The Covid-19 Pandemic is not only putting extraordinary pressures on medical care workers, governments and economies, but on democratic institutions—Parliaments, Legislatures and Houses of Representatives. These bodies that are required in democracies to pass necessary legislation, provide funding and most importantly to hold governments to account have been sidelined at best or ignored, by-passed or stripped of power at worst.
No doubt the circumstances require expediency, efficiency and flexibility. But these goals need not be achieved at the expense of democracy, transparency and accountability. As governments are required to spend trillions of dollars, expand and create social programs, and make decisions over life and death of millions of people, democratic representatives of those people need to have the right and ability to hold governments to account for how they are managing the crisis and the funds and resources allocated to it. The fact that it may be necessary to grant governments emergency powers requires a parliamentary grant, recognition or endorsement of such powers (and expenditures) as well as the ability to hold the government to account for their use.
At the same time the parliamentary systems, rules, practices and in some cases constitutional constraints were established and continue to use methodologies that are hundreds of years old. They require in person meetings, in a particular place, following particular procedures. All of which can be easily be deemed or argued to be impossible when there are restrictions on the size of gatherings, travel restrictions and individuals who require to quarantine themselves. But these can be seen as mere excuses. In most of the world, millions of people are able to work from home, and businesses, particularly those based on information, are able to continue to function. More importantly, governments, at least at the highest levels, seem to have no problem continuing to meet, make decisions and communicate their messages. They do so without legislatures, often without opposition or democratic accountability. The same technologies should be considered and leveraged to ensure that parliaments do not become casualties of the pandemic.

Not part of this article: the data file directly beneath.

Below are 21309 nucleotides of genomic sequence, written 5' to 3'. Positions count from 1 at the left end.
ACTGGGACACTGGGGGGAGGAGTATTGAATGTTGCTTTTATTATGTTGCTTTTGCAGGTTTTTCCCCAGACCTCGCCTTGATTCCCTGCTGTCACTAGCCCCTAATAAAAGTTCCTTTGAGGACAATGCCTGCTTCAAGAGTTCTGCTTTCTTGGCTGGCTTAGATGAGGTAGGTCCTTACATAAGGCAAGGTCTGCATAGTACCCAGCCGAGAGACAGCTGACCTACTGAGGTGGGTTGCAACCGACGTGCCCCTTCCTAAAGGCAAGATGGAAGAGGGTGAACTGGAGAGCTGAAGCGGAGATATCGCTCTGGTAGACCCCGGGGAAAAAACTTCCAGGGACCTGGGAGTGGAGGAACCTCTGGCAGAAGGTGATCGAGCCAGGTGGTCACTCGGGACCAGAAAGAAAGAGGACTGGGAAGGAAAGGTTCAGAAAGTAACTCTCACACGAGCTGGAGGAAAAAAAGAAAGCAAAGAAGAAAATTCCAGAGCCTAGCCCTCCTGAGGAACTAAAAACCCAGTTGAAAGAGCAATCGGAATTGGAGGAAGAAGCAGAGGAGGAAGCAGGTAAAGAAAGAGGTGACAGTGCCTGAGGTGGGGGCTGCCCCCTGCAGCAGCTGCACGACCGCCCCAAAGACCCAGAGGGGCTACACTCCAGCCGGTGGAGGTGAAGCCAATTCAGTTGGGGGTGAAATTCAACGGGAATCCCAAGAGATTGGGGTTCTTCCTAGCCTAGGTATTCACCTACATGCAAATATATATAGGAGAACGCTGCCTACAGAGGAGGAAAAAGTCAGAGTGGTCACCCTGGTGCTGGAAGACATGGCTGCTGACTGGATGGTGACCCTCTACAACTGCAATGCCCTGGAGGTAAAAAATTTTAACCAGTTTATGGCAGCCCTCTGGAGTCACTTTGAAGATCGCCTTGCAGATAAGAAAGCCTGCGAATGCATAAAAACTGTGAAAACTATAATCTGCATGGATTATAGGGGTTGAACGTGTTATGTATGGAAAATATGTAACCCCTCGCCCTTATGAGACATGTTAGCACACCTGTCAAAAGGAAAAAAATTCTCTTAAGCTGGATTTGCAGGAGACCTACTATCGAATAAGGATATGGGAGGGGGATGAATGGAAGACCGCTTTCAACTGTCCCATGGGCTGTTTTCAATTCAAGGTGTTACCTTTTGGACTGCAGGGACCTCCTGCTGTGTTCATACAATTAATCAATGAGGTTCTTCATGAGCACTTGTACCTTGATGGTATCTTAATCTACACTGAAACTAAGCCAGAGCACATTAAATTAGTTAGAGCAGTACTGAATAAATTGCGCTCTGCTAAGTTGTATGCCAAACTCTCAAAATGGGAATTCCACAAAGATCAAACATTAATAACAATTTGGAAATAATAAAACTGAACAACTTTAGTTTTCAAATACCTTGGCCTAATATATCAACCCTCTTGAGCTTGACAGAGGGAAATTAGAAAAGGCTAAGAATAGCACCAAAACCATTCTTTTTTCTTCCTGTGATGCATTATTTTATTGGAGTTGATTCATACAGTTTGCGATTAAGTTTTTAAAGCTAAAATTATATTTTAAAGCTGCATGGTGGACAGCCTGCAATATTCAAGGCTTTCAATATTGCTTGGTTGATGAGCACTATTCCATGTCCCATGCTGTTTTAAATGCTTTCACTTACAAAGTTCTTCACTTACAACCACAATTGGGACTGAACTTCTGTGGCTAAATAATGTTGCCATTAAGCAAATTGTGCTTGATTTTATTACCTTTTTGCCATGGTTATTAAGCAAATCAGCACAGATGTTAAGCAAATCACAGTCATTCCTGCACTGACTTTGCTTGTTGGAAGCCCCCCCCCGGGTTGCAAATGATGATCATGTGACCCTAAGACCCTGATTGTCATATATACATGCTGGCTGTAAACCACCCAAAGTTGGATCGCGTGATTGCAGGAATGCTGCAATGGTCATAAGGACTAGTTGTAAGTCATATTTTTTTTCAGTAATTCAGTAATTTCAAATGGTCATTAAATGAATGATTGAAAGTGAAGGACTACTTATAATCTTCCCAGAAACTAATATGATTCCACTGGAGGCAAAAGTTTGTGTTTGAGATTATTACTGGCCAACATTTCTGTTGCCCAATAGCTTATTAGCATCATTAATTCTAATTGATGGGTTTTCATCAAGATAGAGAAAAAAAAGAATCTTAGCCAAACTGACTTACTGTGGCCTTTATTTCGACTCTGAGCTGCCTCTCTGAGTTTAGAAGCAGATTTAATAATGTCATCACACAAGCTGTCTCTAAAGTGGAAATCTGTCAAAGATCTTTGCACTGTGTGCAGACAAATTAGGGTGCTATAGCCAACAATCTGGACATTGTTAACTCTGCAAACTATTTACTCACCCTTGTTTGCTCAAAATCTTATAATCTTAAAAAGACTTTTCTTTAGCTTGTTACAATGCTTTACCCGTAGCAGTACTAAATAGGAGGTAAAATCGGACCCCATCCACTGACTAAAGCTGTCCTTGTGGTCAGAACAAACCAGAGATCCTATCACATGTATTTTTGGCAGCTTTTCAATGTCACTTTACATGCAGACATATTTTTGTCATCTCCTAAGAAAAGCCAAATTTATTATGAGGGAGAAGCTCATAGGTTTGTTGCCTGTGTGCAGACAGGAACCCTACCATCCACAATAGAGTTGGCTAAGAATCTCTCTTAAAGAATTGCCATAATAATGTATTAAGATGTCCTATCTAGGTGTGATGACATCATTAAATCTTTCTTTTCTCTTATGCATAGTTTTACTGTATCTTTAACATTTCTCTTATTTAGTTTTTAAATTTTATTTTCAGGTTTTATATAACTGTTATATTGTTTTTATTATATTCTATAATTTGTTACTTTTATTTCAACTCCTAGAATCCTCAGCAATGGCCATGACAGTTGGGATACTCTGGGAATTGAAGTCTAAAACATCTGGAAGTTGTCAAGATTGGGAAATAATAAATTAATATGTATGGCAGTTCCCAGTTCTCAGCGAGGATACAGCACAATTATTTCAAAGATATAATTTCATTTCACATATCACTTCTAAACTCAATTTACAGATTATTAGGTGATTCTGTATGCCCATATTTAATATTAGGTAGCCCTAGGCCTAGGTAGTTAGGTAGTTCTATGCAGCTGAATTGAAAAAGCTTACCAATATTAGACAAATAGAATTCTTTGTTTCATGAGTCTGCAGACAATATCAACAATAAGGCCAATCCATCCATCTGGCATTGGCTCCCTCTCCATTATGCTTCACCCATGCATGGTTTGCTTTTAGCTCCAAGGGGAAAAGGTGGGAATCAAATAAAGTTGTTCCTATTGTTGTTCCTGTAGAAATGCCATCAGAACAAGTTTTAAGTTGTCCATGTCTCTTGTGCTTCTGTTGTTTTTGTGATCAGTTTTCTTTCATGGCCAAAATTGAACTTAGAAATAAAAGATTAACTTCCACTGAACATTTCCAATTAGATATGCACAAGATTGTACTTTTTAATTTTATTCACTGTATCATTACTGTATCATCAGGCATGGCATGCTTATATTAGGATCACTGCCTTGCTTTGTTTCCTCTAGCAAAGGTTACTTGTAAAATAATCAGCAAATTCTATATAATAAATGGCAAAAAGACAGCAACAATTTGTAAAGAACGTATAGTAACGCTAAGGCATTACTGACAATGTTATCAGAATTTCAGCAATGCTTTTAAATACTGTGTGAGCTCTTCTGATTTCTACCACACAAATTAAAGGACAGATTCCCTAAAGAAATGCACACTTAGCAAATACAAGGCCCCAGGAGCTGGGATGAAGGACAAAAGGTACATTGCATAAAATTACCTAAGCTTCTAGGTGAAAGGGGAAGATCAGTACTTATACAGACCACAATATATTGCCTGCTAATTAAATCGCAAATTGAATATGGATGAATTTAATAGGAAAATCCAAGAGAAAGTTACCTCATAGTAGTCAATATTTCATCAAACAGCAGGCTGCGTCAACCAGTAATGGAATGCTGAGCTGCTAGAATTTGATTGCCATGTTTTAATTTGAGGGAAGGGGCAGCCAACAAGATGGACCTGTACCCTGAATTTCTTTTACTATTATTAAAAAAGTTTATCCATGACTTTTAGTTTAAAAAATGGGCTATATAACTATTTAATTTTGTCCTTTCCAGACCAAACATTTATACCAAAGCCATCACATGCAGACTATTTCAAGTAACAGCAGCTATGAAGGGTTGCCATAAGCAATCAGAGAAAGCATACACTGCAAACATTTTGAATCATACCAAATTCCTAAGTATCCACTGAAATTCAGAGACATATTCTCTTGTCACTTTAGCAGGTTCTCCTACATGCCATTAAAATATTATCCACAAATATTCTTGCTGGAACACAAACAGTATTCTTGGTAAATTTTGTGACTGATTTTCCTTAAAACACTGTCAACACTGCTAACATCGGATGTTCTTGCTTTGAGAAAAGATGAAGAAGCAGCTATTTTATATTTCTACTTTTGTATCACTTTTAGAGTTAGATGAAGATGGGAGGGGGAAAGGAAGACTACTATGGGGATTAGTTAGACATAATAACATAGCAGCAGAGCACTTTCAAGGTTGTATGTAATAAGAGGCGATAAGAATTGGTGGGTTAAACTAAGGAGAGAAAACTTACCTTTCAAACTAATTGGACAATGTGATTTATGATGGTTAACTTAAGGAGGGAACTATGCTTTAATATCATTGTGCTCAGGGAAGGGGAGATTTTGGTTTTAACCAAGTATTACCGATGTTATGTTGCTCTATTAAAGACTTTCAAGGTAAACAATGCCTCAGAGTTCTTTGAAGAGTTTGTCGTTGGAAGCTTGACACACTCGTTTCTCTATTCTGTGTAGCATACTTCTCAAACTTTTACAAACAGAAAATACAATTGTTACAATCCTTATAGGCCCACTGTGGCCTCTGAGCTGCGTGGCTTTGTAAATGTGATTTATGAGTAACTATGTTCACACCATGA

Parliamentary institutions may be old, but they are not inflexible. As centuries-old institutions they have evolved and developed different ways to do what they do. There is no reasons for not considering how parliaments and their members can at least carry out their core functions. There may be technological challenges that will have to be overcome, particularly when up to 650 individuals (UK House of Commons) located in up to 650 locations have the right to participate. But these are different from the somewhat spurious or at least unimaginative legal, procedural and constitutional arguments currently being raised.
Merely recalling the House when adjourned on an urgent basis, with a limited number of members to protect social distancing, in order to pass legislation and then having it adjourn again is not sufficient (Canada). Less so is indicating that the House will only be called when constitutionally necessary, (reportedly the position in Australia). The best hope so far is the UK, where the Speaker of the House of Commons, heeding the pleas of the opposition to design a process that allows ongoing accountability, has written to the Government House Leader encouraging him to propose rule changes to allow remote sittings of the House (such remote proceedings have been used by at least one Committee). Although it is not perfect to invite the government to propose rule changes, at least the Speaker has recognized the importance of the House of Commons continuing to function as an accountability body, not just as a legislator acting at the behest of the government.